Tijdschrift Voor Filosofie 44 (4):603 - 642 (1982)

Abstract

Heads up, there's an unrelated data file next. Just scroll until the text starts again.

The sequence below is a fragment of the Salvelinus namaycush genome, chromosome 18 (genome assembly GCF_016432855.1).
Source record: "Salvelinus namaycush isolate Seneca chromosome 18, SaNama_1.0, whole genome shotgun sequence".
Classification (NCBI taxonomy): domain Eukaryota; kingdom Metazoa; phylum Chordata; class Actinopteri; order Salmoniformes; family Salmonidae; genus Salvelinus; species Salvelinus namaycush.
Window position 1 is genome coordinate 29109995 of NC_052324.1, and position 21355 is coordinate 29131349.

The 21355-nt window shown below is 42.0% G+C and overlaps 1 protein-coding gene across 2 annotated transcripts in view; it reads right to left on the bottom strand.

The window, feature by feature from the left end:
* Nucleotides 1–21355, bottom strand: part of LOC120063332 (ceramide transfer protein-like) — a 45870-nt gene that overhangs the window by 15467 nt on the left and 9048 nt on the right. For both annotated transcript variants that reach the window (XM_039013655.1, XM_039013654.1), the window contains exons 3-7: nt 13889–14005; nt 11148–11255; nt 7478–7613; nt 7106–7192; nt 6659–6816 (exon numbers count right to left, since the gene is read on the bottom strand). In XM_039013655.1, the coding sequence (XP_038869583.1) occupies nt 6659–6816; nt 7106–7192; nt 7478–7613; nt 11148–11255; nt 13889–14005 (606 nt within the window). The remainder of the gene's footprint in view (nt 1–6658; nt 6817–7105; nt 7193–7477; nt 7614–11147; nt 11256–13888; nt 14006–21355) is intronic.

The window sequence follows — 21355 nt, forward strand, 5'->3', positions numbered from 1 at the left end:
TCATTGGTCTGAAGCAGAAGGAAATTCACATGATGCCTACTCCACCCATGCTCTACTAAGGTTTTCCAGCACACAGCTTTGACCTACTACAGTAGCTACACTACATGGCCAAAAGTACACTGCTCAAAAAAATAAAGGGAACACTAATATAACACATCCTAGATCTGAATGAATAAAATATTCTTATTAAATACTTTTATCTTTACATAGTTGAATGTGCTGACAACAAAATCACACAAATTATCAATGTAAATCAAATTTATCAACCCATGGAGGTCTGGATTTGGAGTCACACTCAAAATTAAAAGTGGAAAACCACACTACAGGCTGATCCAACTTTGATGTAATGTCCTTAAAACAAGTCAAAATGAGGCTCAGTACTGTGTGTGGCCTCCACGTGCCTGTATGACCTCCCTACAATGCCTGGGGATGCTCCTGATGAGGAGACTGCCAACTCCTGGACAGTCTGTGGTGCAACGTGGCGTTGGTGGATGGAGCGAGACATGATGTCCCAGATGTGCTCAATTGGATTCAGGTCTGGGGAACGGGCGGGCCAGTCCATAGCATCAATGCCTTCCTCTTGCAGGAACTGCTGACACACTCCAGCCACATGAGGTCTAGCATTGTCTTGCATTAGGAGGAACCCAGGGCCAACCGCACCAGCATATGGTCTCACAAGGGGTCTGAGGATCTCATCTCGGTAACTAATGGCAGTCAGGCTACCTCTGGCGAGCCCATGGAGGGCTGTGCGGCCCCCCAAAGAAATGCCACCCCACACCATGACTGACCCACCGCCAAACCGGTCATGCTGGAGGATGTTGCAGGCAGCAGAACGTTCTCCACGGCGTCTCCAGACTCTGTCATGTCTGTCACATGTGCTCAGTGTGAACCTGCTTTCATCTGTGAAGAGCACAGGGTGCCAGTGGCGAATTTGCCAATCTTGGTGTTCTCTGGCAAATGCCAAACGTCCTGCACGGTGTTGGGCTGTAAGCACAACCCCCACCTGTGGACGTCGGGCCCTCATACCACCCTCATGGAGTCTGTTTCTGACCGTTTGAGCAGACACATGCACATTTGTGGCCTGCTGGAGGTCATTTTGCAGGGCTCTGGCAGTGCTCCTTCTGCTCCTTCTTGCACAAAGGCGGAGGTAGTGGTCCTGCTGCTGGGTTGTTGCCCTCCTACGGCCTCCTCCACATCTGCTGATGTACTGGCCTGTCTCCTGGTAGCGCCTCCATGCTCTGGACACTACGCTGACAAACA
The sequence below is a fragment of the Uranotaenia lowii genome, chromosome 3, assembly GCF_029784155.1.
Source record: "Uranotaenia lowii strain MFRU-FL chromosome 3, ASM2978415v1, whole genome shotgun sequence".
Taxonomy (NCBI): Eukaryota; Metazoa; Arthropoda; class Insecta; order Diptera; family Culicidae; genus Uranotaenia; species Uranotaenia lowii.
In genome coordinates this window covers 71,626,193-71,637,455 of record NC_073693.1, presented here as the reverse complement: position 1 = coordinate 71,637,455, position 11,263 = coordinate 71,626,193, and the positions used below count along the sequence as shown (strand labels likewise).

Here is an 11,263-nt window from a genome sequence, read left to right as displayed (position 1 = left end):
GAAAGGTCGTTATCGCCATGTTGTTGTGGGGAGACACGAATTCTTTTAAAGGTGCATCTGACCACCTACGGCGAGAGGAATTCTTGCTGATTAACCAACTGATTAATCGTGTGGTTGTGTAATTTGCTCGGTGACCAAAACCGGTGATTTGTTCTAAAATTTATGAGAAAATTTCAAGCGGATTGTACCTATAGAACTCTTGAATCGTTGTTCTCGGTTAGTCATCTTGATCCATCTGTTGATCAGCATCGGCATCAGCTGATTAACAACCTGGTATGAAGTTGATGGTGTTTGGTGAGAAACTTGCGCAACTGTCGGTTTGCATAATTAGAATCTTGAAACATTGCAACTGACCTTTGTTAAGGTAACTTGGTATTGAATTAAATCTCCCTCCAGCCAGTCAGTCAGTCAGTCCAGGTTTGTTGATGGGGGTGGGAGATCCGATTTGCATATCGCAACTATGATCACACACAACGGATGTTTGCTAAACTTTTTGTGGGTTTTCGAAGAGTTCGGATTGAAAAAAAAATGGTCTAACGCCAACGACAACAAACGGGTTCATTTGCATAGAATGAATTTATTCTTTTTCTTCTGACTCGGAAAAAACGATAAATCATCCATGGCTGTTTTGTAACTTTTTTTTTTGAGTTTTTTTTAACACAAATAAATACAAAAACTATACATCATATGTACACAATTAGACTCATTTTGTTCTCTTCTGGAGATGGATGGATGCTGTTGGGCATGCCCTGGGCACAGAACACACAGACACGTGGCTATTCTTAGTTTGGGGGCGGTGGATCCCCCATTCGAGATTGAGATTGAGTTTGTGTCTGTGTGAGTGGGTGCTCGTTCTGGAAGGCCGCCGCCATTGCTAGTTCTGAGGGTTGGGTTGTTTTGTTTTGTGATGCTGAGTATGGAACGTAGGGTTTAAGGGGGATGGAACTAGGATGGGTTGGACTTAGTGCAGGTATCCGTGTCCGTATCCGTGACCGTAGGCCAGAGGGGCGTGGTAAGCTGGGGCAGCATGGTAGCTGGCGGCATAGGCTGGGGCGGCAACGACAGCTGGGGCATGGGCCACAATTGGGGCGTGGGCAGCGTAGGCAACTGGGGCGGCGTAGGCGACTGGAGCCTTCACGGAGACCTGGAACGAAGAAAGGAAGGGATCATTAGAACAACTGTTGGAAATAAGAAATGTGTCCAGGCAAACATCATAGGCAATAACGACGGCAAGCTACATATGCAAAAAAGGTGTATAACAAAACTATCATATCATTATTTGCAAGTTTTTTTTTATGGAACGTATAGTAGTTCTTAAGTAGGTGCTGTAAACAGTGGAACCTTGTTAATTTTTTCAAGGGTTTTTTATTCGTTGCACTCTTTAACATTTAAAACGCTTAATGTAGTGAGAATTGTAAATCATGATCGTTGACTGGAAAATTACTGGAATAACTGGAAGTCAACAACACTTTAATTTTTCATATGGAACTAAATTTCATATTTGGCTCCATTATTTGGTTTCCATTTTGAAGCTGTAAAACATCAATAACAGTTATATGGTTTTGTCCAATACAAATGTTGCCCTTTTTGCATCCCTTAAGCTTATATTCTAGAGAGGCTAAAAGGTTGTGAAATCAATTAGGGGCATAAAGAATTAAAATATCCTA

In an almost forgotten passage of the Postenor Analytics (Bk I, ch. III) Aristotle argues against 'another school', according to which it is possible to proof things 'by each other and in a circle'. His logical refutation of this opinion became so dominant in the Western philosophical tradition, that the 'vicious circle' has always deemed a crime since. A scientific demonstration has to be built on firm premisses in order to deduce conclusions from them in a straight, ongoing proces, in which one does not have to return to the premisses for a reconsideration of them on the basis of their implications. Although Aristotle does not mention names, he in fact reacts against Plato and the mainstream of Greek thought, which stresses the essential circularity of human argumentation. In the first, the historical part of the treatise the roots of this circular logic are unearthed in the work of Heraclitus and Parmenides, who both defended a ring structure of their metaphysical explication of nature. Truth is described as well-rounded, because you can follow it in a circle, passing through each of its links in turn, back to your startingpoint. The association of circular motion with thought is fully present in the work of Plato, who speeks many times about the 'periforas tès dianoias' and the essential interdependance of our ideas. Not the theory of an anonymous alternative school but Aristotle's own rectilinear formal logic was the exceptional, untraditional standpoint, which, moreover, was in conflict with his explication of divine thinking as 'noèsis noèseôs'. In modern times Hegel, Nietzsche and Heidegger were the main representatives of an anti-Aristotelian attitude. All three reject the logical prohibition of the circular argument, because it is inadequate to the life of concrete scientific thinking. The path of science always turns around towards its origins and results in a correction of its fundamental hypotheses on a higher level. Circularity is considered as a hallmark of sound logical procedure, as a characteristic of excellence in human understanding. The famous 'hermeneutic circle' is interpreted as the modern equivalent of the Hegelian 'Kreislauf and the Greek ' to par'allèlôn'. In the second, the more systematic part of the text the circular nature of our cognitive and scientific behaviour is demonstrated along three different lines. Reflection on the natural language with its finite stock of words, whose meanings are structurally connected, leads us to the so called semiotical circularity. Natural language is a complex network in which circular argumentation is not only unavoidable, but even the only means of explication. We have to work with the material contained in our dictionary, in which the items are defined by each other. The second reason is constituted by the system-orientation of science. In science we try to systematize our knowledge by means of formalisations and abstractions. The development of science can be characterised as a succession of systems, in which every element gets its meaning from the whole organisation. If we accept systematicity as the arbiter of truth, our logic is anti-fundamentalistic and the path of our thought is in fact circular (or better : spiralistic). The third adstruction of our theory is afforded by the coupling, that is realised in a rational proof. We draw conclusions from the coherence of our perceptions, from the reciprocal implications of our ideas. Never any of our ideas is without the repercussions of the movements elsewhere in the field. When we proof something, we also disproof and correct our startingpoints at the same time. The tradition of the circular nature of human thinking is very old, but not antiquated. The accusation of committing a fallacy in the case of circularity in normal and in scientific thinking is unfouded. It is now the formal logicians turn to defend his claim
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